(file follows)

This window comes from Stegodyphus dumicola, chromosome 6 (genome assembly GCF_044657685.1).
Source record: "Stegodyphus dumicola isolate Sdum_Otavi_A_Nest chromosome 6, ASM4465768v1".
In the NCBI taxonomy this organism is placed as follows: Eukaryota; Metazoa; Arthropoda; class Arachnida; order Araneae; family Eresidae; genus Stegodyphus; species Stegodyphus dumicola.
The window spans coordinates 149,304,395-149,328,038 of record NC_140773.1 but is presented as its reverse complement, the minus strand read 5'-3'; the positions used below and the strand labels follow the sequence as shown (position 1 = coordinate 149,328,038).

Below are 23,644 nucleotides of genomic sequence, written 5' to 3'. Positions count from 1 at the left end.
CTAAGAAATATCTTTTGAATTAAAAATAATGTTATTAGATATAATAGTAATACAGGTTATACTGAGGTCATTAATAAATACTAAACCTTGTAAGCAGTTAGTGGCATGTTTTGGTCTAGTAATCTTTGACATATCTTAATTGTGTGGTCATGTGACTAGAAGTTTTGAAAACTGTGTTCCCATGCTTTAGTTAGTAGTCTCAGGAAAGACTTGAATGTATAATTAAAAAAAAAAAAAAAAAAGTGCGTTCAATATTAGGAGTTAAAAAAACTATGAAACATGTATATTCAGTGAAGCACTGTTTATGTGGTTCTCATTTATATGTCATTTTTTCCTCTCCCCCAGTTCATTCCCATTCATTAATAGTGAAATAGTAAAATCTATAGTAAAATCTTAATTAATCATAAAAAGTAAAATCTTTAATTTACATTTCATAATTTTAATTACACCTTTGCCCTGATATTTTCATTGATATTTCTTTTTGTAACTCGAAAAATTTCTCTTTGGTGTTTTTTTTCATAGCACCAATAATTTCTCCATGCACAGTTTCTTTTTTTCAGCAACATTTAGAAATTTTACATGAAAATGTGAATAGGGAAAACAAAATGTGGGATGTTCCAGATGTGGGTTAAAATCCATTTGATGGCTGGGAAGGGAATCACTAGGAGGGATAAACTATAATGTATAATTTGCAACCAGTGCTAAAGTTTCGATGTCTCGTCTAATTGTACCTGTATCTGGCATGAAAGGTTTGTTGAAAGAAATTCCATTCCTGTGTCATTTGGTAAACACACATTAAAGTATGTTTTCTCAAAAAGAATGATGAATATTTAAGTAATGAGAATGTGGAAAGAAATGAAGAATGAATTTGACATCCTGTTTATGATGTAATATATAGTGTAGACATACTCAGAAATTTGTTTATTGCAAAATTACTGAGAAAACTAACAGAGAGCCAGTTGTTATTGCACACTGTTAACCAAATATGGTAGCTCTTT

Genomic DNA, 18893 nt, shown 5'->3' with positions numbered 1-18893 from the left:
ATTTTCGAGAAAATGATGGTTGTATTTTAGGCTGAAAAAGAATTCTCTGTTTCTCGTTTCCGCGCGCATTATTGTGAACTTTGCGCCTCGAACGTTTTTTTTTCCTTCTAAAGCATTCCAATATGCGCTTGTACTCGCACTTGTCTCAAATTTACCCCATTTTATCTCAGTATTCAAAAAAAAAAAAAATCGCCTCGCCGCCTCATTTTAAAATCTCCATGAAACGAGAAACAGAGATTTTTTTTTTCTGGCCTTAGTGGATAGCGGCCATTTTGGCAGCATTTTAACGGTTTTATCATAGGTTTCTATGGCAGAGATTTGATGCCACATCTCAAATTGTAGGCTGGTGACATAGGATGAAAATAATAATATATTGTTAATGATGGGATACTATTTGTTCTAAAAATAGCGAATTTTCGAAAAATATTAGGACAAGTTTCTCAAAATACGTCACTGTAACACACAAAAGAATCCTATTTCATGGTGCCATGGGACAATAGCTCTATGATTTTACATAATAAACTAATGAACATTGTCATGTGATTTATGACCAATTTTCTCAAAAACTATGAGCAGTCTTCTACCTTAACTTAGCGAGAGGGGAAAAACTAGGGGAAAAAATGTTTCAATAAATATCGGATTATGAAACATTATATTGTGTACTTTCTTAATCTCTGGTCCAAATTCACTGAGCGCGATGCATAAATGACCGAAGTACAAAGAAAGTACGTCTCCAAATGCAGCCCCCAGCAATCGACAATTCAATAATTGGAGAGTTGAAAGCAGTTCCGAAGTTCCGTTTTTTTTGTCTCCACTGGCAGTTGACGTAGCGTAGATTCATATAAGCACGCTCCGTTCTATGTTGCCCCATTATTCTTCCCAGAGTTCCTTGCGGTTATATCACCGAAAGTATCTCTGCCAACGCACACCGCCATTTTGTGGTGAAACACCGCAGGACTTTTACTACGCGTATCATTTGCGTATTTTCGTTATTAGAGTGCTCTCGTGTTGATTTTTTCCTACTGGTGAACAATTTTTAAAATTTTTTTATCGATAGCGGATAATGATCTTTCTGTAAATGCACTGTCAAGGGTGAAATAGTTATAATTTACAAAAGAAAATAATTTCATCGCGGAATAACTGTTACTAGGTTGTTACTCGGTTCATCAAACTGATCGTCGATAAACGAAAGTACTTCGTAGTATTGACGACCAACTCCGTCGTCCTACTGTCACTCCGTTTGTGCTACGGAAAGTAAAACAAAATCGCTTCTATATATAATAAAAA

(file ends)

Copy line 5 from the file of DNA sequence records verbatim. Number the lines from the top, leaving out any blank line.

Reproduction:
Below are 23,644 nucleotides of genomic sequence, written 5' to 3'. Positions count from 1 at the left end.